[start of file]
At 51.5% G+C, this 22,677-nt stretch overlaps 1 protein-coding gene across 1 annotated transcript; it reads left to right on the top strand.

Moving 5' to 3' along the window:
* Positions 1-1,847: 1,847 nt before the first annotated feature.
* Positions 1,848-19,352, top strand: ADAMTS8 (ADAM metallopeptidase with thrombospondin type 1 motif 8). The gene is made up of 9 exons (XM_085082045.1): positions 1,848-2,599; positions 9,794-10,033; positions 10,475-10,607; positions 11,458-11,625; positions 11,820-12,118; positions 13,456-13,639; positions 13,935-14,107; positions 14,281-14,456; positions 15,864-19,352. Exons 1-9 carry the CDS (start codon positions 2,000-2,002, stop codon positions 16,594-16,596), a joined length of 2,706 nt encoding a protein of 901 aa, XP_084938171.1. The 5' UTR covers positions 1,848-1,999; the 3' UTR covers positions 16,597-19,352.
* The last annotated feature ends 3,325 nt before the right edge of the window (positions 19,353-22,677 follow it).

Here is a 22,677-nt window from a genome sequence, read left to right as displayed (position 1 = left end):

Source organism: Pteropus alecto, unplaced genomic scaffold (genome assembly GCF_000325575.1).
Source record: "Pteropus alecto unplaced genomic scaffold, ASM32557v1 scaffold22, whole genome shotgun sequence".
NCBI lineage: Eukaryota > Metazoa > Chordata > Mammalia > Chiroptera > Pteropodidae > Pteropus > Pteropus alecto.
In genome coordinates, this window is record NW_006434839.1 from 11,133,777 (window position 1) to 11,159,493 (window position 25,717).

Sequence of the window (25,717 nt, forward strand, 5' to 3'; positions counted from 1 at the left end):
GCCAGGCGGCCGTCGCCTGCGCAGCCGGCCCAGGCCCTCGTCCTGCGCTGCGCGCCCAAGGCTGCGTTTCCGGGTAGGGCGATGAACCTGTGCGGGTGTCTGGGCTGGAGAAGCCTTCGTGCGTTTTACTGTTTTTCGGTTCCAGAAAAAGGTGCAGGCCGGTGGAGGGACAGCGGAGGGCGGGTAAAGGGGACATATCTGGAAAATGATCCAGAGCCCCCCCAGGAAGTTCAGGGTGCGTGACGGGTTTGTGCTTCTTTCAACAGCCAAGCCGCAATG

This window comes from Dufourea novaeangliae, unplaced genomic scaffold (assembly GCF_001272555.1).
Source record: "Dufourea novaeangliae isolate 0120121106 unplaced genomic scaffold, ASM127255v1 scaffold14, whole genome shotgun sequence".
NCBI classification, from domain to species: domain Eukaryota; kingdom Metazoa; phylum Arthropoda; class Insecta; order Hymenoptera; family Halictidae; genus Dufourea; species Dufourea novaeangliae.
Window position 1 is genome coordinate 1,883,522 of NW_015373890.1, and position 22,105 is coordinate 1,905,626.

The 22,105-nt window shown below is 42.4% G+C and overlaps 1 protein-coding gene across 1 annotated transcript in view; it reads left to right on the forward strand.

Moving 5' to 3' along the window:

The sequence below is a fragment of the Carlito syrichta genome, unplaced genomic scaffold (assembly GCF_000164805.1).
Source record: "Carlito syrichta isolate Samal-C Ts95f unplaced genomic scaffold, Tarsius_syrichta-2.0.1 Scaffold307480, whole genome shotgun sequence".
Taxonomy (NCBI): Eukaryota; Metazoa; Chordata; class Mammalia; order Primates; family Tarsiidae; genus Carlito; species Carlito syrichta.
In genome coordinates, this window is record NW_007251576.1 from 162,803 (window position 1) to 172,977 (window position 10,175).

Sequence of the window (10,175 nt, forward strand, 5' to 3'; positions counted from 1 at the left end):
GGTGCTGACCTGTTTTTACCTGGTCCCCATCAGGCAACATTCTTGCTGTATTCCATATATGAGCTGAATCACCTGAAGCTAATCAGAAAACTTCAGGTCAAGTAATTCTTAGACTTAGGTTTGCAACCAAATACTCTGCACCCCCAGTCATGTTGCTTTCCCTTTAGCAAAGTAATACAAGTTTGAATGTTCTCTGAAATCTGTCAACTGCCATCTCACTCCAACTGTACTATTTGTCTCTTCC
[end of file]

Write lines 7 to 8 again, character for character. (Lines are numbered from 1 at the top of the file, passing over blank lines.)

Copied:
Source organism: Pteropus alecto, unplaced genomic scaffold (genome assembly GCF_000325575.1).
Source record: "Pteropus alecto unplaced genomic scaffold, ASM32557v1 scaffold22, whole genome shotgun sequence".